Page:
Why is The Jerk funny?
I mean, is absurdity enough? It holds up as something funny, so perhaps absurdity can be timeless. Roger Ebert makes a distinction in his review between what he calls Funny Hat and Funny Logic approaches. For example, it is funny that Navin grew up with a black family in Mississippi and thinks he is black. When he learns that he was left on their doorstep, and he sets out on the road, he wears a bomber's helmet with goggles. He looks ridiculous. But, there is no reason that he grew up black (except for a little racial/cultural appropriation in the satire to come, maybe), and no reason he wears that helmet, except that the imagery is, on a very simplistic level, funny. (Like the visual of Navin's birthday dinner: tuna on white bread with mayonnaise, a Tab, and two twinkles.) This is Roger's Funny Hat humor. The hat is funny because it looks funny. The humor does not come from the reason Navin wear's the hat, it just comes from the visual. Similarly, when Navin thinks those oil cans are spontaneously exploding, and then thinks the guy with the rifle is aiming at the cans, the only "logic" comes from Navin being an idiot. But, being an idiot can take a story only so far.
You could hitchhike to the end of the fence, or think John Denver is full of shit because you are in the wrong state, or you could accidentally become a shrimp boat magnate, but without a plot to tie your story together--including a love interest because, well, Hollywood--there isn't much there there.
Some of the satirical stuff is easier comedy--the sign: GAS PRICES: If you have to ask you can't afford it--in the 1970s, that's pretty good on its own as a comedic visual (in case you don't know you're 70s history, there was an oil crisis in '73 and '74; barrels rose from $3 to $12, retail gas prices raised from an average of 38.5 cents to 55.1 cents a gallon. There were lines at gas stations after Nixon suggested gas stations not sell gas Saturday night or Sunday. It was a whole thing. [Reportedly, gas shortages at the time of filming had Steve Martin and Carl Reiner carpooling to the set.]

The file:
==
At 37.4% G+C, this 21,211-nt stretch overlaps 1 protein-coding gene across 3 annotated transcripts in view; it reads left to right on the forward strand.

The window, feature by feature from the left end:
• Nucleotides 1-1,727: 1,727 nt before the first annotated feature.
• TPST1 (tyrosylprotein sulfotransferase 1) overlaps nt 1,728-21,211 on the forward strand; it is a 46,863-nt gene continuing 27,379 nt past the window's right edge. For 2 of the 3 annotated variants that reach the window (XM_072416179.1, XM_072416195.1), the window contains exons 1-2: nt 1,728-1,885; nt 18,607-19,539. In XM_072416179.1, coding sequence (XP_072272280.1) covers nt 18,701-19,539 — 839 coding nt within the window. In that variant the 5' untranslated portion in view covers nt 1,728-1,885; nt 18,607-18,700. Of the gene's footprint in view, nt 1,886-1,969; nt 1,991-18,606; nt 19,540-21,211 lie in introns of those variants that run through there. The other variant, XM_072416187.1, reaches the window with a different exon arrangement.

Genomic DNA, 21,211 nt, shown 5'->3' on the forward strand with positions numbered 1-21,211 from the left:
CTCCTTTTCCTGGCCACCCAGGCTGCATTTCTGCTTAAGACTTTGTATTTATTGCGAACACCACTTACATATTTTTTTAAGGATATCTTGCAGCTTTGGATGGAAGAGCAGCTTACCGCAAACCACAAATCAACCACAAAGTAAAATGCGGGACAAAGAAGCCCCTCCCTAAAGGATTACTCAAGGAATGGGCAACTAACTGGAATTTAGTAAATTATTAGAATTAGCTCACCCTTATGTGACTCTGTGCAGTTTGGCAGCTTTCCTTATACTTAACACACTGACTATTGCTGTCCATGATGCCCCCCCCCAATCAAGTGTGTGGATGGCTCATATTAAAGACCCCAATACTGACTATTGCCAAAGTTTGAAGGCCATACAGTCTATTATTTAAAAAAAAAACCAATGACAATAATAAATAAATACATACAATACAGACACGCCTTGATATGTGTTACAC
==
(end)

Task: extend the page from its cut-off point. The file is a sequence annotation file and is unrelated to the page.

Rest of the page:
Navin's almost accidental rise as a rich man is the same way. Like the Madman picking Navin's name randomly out of a phone book. Much of the plot of The Jerk is built on these random events. Which could be taken as an indictment of the American Dream. Add the Pizza in a Cup or even the Mask-o-Derm Marie demonstrates at May Company. Or the nouveau riche bit when Marie and Navin go to the fancy restaurant and don't understand wine or escargot--
Actually, that scene is one that Janet Maslin called, in her New York Times review, an example of the film's "emphasis on comic sophistication." But, that's the thing about comedy; as Roger puts it, "the question of whether the comedy was 'good' or 'bad' depends almost entirely upon whether or not the reviewer was amused." Except, here's my thing: I am amused by The Jerk, but I am also pretty sure that it's not that great a movie. But, however much Navin Johnson misunderstands the world around him, just like Lloyd Christmas or Forrest Gump so many years later, he's just so damned optimistic that it is hard to really dislike him. Or, as Maslin describes the sweetness between Navin and Marie, "even when they sing a duet of 'Tonight You Belong to Me,' [they] carr[y] sweetness to what could easily have become an intolerable extreme" but they don't hit that extreme. The film is funny, and at times it's sweet.
And, the water-smudged breakup letter is hilarious.
As is the Madman's explanation when he happens to be the guy bringing Navin his royalty check from the Opti-Grab: "That was the old me. I was a little mixed-up at the time. I had a bad marriage. I just gave up smoking. I'm okay now."
And the woman hitting Marie after the Mask-o-Derm is removed.
And the punishment for early withdrawal.
And the cat juggling.
And Carl Reiner’s “cut” footage.
My biggest complaint is that the third act feels like a cop out. He loses all his money, loses Marie, and ends up on the street, but then his family shows up to rescue him and he and Marie get a happy ending... that they haven't earned.
And, that's a big part of what one might learn from this film. Hollywood romance, no matter the bumps in the road, gets you a happy ending. And, no matter how stupid you are, how little effort you ever put into succeeding in life, no matter where you were born, you can succeed.
Hell, you can even be president.
But, you can also lose it all in a moment, when your fad wears out.